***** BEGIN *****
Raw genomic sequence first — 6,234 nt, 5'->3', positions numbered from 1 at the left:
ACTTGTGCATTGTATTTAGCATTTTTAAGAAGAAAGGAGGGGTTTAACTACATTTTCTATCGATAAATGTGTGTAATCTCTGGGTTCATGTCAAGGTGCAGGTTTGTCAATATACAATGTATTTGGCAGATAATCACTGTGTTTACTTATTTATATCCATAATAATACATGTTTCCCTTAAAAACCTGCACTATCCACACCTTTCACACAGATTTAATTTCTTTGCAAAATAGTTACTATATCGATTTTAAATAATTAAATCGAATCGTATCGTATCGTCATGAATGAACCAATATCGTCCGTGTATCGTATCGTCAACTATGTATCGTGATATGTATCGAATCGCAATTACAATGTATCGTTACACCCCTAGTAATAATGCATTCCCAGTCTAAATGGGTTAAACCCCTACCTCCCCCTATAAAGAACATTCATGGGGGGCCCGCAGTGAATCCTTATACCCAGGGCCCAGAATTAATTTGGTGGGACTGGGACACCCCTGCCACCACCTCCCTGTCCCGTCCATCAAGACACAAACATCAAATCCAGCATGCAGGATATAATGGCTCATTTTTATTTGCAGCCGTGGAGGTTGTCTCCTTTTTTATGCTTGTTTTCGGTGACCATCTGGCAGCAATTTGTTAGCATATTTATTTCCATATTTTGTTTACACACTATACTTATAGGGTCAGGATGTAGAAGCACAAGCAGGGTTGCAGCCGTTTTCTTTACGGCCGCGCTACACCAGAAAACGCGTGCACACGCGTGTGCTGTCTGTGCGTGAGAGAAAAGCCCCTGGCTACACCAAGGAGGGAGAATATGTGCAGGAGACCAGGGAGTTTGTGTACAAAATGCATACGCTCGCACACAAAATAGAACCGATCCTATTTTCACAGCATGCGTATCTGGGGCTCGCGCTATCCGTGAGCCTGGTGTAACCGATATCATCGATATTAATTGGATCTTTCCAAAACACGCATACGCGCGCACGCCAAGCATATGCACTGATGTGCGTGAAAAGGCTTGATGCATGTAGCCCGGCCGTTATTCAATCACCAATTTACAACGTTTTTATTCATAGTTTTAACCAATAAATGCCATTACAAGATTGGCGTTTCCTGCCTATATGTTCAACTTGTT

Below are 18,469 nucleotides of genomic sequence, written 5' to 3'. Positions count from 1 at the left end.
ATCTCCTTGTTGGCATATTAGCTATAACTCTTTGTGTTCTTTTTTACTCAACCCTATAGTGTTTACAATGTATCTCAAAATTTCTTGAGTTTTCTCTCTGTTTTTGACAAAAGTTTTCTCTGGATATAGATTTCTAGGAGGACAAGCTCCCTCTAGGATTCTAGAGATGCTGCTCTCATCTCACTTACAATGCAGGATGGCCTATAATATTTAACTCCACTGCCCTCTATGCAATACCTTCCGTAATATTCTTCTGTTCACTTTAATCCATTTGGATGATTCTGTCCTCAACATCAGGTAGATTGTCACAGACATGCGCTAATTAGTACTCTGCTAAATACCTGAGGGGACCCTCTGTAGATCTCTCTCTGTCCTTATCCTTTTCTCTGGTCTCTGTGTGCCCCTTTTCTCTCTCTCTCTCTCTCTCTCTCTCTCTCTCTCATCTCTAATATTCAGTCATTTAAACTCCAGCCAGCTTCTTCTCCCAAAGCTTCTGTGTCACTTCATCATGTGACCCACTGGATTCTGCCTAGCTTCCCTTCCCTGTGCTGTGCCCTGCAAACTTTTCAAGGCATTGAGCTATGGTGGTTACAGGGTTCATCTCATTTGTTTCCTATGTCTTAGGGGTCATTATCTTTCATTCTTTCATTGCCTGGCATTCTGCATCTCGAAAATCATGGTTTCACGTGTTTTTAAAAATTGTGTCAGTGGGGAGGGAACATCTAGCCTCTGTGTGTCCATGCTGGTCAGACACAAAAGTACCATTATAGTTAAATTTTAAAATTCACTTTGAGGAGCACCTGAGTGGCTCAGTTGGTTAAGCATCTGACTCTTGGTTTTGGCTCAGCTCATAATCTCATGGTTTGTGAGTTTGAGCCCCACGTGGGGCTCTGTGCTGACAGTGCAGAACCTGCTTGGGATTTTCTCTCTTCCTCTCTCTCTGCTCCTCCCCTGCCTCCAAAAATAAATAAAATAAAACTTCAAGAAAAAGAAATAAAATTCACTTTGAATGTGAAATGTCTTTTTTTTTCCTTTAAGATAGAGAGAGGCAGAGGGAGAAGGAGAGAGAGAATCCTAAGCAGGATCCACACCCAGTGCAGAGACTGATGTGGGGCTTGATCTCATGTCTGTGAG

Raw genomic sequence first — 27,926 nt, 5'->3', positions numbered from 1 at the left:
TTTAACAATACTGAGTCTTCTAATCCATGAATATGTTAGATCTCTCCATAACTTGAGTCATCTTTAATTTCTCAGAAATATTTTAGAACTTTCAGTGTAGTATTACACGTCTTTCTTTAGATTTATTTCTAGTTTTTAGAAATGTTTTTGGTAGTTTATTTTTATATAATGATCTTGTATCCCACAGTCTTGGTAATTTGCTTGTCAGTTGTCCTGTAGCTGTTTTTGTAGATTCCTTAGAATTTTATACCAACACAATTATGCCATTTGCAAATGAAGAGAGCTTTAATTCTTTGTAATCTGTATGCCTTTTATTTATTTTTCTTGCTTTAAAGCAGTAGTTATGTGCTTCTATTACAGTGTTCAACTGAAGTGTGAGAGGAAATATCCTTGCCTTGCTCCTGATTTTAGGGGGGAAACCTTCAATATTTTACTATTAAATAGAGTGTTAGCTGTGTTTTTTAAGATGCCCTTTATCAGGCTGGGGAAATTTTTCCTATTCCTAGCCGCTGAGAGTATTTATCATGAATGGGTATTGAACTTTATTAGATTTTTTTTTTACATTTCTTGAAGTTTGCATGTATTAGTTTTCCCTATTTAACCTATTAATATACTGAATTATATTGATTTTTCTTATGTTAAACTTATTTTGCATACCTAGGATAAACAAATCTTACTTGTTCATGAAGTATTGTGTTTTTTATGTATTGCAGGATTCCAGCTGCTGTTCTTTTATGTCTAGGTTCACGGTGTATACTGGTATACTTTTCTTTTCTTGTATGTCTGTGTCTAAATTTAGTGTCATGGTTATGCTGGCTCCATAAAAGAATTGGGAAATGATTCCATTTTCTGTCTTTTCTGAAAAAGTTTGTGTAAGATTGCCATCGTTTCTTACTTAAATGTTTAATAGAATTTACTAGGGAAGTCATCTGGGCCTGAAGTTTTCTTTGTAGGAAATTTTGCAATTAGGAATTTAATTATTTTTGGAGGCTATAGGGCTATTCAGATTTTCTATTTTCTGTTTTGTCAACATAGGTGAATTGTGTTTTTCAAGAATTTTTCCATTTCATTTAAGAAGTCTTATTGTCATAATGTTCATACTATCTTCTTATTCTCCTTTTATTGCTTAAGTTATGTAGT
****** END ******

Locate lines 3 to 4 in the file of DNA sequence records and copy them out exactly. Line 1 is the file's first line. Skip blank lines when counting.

Below are 18,469 nucleotides of genomic sequence, written 5' to 3'. Positions count from 1 at the left end.
ATCTCCTTGTTGGCATATTAGCTATAACTCTTTGTGTTCTTTTTTACTCAACCCTATAGTGTTTACAATGTATCTCAAAATTTCTTGAGTTTTCTCTCTGTTTTTGACAAAAGTTTTCTCTGGATATAGATTTCTAGGAGGACAAGCTCCCTCTAGGATTCTAGAGATGCTGCTCTCATCTCACTTACAATGCAGGATGGCCTATAATATTTAACTCCACTGCCCTCTATGCAATACCTTCCGTAATATTCTTCTGTTCACTTTAATCCATTTGGATGATTCTGTCCTCAACATCAGGTAGATTGTCACAGACATGCGCTAATTAGTACTCTGCTAAATACCTGAGGGGACCCTCTGTAGATCTCTCTCTGTCCTTATCCTTTTCTCTGGTCTCTGTGTGCCCCTTTTCTCTCTCTCTCTCTCTCTCTCTCTCTCTCTCTCATCTCTAATATTCAGTCATTTAAACTCCAGCCAGCTTCTTCTCCCAAAGCTTCTGTGTCACTTCATCATGTGACCCACTGGATTCTGCCTAGCTTCCCTTCCCTGTGCTGTGCCCTGCAAACTTTTCAAGGCATTGAGCTATGGTGGTTACAGGGTTCATCTCATTTGTTTCCTATGTCTTAGGGGTCATTATCTTTCATTCTTTCATTGCCTGGCATTCTGCATCTCGAAAATCATGGTTTCACGTGTTTTTAAAAATTGTGTCAGTGGGGAGGGAACATCTAGCCTCTGTGTGTCCATGCTGGTCAGACACAAAAGTACCATTATAGTTAAATTTTAAAATTCACTTTGAGGAGCACCTGAGTGGCTCAGTTGGTTAAGCATCTGACTCTTGGTTTTGGCTCAGCTCATAATCTCATGGTTTGTGAGTTTGAGCCCCACGTGGGGCTCTGTGCTGACAGTGCAGAACCTGCTTGGGATTTTCTCTCTTCCTCTCTCTCTGCTCCTCCCCTGCCTCCAAAAATAAATAAAATAAAACTTCAAGAAAAAGAAATAAAATTCACTTTGAATGTGAAATGTCTTTTTTTTTCCTTTAAGATAGAGAGAGGCAGAGGGAGAAGGAGAGAGAGAATCCTAAGCAGGATCCACACCCAGTGCAGAGACTGATGTGGGGCTTGATCTCATGTCTGTGAG